Previous generations of Christians had a more lively sense of sin than we have today. Perhaps it was due to the vigorous style of preaching that reminded people of their lowliness and the propensity for doing wrong. In Catholic circles this showed itself in long queues each week outside the confessional; on the Protestant and Free Church circuits sin was the stuff of many a mission or revival meeting.

John the Baptist proclaims that Jesus is sent from God to take away the sin of the world. What exactly is this sin? It is clearly more that the pettiness of being nasty to your brother of sister, shoplifting from the supermarket, telling lies to your teacher or selling black market goods at knock-down prices.

The sin of the world is a disease that has infected all of us. We live with it, often without realising it. It is endemic; it affects the very structures of our society and our world. It is often more about what we don’t do than what we do. We find it in institutions just as much as in individual people.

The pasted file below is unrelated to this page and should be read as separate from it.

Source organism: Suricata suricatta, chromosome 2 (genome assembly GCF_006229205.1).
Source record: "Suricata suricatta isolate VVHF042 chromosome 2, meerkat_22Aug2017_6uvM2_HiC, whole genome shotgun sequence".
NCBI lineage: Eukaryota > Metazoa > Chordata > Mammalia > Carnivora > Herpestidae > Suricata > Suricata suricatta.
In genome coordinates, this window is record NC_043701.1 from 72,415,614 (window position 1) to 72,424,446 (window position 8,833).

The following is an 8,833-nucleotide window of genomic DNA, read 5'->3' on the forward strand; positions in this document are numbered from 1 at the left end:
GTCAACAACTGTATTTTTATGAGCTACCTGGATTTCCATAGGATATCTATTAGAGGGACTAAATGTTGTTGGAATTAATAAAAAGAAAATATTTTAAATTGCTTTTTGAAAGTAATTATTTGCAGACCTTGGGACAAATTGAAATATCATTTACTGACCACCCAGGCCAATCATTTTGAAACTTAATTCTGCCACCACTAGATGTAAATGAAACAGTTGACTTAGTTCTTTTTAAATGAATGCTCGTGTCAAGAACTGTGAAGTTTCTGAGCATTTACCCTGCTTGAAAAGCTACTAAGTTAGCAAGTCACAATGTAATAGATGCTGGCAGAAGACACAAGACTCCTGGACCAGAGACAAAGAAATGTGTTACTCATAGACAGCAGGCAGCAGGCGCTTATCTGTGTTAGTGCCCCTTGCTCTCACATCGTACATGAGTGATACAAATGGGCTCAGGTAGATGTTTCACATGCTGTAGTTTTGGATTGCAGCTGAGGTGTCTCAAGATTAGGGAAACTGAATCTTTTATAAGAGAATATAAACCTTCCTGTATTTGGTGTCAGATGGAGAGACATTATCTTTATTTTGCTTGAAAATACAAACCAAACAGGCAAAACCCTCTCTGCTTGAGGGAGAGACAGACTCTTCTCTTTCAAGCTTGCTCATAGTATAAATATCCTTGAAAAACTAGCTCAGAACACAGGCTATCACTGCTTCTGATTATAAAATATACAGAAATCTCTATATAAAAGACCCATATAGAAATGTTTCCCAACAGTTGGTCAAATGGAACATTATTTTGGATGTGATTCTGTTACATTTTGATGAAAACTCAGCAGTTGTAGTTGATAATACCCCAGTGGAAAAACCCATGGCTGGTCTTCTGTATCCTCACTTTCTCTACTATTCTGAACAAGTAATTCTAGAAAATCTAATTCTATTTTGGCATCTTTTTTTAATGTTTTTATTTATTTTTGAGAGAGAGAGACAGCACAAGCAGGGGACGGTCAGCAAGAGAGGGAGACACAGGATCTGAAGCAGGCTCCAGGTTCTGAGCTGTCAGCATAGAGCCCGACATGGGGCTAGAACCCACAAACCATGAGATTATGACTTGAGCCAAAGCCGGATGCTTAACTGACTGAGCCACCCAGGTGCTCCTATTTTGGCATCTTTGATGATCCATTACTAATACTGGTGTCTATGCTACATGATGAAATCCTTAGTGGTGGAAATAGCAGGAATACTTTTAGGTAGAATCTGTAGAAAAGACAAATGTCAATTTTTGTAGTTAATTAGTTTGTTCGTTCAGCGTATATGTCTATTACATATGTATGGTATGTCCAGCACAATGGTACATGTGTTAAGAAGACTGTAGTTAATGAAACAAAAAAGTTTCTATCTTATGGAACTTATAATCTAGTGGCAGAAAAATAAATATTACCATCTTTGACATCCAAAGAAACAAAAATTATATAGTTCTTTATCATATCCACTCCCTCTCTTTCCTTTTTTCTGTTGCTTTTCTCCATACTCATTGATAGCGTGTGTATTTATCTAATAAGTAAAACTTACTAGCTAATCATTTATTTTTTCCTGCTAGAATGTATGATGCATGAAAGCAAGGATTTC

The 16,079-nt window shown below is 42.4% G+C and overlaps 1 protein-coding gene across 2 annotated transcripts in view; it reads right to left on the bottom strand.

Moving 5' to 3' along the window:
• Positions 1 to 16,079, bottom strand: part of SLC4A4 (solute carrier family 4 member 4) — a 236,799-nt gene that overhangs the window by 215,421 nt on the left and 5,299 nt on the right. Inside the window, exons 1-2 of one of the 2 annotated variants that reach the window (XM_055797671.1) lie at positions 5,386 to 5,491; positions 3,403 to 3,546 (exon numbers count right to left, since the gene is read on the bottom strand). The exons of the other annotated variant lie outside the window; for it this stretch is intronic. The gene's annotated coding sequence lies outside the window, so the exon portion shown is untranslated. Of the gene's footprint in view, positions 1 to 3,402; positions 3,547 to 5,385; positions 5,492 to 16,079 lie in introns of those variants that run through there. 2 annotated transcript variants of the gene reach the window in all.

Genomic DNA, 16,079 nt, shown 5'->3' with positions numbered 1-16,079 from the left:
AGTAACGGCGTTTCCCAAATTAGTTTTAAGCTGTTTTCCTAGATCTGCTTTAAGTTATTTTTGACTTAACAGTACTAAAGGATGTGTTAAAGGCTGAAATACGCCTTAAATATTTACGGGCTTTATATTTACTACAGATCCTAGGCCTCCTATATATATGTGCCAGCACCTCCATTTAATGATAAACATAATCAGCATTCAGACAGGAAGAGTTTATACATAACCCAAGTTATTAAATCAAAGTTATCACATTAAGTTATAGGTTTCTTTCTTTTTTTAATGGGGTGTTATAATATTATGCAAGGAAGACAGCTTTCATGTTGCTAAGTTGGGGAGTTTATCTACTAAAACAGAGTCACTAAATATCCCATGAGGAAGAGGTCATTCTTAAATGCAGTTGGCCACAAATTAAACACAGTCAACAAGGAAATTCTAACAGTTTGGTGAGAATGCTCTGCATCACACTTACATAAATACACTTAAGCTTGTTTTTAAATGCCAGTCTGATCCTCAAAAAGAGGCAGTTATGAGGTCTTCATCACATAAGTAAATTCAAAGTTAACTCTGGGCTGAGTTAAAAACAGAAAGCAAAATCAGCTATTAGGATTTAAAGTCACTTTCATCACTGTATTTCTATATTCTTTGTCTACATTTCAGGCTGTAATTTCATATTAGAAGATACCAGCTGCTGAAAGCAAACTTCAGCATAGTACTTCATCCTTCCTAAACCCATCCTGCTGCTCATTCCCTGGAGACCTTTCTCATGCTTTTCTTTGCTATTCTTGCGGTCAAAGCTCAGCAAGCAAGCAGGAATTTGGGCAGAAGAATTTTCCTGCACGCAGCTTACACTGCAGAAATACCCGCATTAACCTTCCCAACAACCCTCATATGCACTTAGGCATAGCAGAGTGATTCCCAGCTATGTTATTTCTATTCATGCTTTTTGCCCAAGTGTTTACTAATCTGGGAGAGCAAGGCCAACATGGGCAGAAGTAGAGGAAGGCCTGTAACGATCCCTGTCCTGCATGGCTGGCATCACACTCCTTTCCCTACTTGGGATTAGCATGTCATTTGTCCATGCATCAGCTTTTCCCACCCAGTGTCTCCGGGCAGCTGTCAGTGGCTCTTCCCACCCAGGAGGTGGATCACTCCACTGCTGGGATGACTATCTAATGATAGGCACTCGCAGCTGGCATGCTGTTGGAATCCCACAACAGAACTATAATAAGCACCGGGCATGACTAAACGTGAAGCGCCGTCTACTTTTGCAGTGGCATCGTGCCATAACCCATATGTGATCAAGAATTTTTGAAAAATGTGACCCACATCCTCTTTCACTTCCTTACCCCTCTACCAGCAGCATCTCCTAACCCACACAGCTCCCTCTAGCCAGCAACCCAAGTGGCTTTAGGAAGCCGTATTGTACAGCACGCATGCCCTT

When a public body is accused of being institutionally racist we are beginning to scratch the surface of what the sin of the world is. It is an atmosphere that we breathe and take for granted but do nothing about, sometimes claiming that the problem is too big for us to make any impression on alone.

 Hence, we become reconciled to the fact that farmers or workers in poor countries receive low payments for their products so that we can buy them cheaply here. We know that there are those around us embroiled in a life of drug dependency but claim that we are powerless to tackle the pushers. We see international pharmaceutical companies charge prices for medicines that prevent missions in Africa from getting relief. We continue to trade with repressive regimes, to stand by while countries commit genocide, to presume that all immigrants are scroungers, to ignore the polluting of the environment, to take as our standard whatever false gods our government or the media decide to put before us……

 Of course, we reply by saying that it is not us who do these things; it’s just ‘how the world is these days.’

 This is the sin of the world that Jesus came totake away. Do we have a role to play in this?


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